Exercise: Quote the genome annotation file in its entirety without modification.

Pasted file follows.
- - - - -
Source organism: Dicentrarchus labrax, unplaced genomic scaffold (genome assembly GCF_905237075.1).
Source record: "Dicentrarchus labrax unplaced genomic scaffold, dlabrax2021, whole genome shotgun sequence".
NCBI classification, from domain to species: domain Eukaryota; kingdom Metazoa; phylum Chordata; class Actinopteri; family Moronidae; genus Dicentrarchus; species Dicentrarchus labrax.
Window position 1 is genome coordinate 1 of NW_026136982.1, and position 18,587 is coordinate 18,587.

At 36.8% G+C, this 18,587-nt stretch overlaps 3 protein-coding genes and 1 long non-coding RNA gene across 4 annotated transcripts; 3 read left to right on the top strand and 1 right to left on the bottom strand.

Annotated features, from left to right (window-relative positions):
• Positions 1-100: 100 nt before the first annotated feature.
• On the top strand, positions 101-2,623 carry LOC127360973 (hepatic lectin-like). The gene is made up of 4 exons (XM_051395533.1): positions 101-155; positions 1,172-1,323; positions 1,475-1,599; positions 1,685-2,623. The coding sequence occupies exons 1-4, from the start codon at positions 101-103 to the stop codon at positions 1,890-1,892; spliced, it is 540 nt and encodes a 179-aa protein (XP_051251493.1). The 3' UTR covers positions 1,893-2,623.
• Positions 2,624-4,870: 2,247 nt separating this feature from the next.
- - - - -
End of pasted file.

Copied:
Source organism: Dicentrarchus labrax, unplaced genomic scaffold (genome assembly GCF_905237075.1).
Source record: "Dicentrarchus labrax unplaced genomic scaffold, dlabrax2021, whole genome shotgun sequence".
NCBI classification, from domain to species: domain Eukaryota; kingdom Metazoa; phylum Chordata; class Actinopteri; family Moronidae; genus Dicentrarchus; species Dicentrarchus labrax.
Window position 1 is genome coordinate 1 of NW_026136982.1, and position 18,587 is coordinate 18,587.

At 36.8% G+C, this 18,587-nt stretch overlaps 3 protein-coding genes and 1 long non-coding RNA gene across 4 annotated transcripts; 3 read left to right on the top strand and 1 right to left on the bottom strand.

Annotated features, from left to right (window-relative positions):
• Positions 1-100: 100 nt before the first annotated feature.
• On the top strand, positions 101-2,623 carry LOC127360973 (hepatic lectin-like). The gene is made up of 4 exons (XM_051395533.1): positions 101-155; positions 1,172-1,323; positions 1,475-1,599; positions 1,685-2,623. The coding sequence occupies exons 1-4, from the start codon at positions 101-103 to the stop codon at positions 1,890-1,892; spliced, it is 540 nt and encodes a 179-aa protein (XP_051251493.1). The 3' UTR covers positions 1,893-2,623.
• Positions 2,624-4,870: 2,247 nt separating this feature from the next.